Stop Hiding the Story, Damn It!
While completely unrelated to the mechanics of the card game itself, my biggest gripe with the beta was actually the presentation of the story. Any westerner that watched the following preview trailer likely scratched their head and blew the story off as poorly localized gobbledygook.
At best I figured they would post some deeper backstory on their website and call it a day. When I instead logged in to find fully voiced cutscenes tailing the escapades of not only the seven deck masters, but even a few side characters that might become playable at some point in the future, I was blown away. The stories even intertwine with each other to present a cohesive and well translated journey that makes you want to play through as every character to understand the full narrative. Plus it leads into the next positive…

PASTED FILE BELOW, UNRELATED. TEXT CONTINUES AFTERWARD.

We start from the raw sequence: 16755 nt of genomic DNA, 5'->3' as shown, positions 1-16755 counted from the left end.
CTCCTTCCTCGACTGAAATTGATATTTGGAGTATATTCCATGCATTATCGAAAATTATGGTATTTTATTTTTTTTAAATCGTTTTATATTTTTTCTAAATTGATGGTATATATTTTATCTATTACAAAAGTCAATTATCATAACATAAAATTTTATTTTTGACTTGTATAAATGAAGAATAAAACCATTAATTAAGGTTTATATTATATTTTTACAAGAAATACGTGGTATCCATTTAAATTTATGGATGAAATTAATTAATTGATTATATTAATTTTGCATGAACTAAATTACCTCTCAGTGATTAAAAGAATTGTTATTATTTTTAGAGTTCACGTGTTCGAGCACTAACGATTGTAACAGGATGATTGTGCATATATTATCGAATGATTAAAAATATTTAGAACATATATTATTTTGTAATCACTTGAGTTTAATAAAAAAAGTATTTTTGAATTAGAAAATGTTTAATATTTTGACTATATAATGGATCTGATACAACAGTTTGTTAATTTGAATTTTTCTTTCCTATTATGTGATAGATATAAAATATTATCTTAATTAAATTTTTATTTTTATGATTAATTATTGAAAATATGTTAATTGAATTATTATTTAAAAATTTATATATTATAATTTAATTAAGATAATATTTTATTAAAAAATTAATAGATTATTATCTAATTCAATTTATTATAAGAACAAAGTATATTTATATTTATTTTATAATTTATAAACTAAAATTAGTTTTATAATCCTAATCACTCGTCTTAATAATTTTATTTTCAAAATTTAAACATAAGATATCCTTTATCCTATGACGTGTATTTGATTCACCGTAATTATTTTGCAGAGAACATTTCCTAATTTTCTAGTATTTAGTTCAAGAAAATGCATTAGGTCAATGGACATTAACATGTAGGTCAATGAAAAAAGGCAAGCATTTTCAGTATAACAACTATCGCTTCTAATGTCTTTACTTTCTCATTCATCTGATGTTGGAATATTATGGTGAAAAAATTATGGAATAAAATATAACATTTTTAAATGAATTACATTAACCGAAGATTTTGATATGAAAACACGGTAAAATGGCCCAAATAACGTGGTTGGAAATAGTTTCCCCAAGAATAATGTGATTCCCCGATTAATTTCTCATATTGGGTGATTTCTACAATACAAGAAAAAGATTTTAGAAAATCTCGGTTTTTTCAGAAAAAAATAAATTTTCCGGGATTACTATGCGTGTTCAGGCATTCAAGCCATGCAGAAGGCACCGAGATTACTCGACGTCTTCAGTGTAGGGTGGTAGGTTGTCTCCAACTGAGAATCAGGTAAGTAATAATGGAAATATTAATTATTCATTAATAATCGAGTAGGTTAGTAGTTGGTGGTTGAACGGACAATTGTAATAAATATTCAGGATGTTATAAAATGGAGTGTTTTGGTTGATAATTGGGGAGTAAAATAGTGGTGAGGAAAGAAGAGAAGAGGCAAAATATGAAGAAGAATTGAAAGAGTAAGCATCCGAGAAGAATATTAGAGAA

This Game is Hard! Not Everyone Played Hearthstone (maybe?)
My time in the beta consisted almost entirely of guess and checking my deck against the AI in various degrees of difficulty until finally building up to fighting their decks at full power. I had to. I knew the more savvy card game players were waiting on the interwebs to destroy me if I could barely hold my own against the AI with a beginner deck. Props to Cygames, their AI might be slow at calculating moves at times, but it knew how to play to the strengths of their decks very well.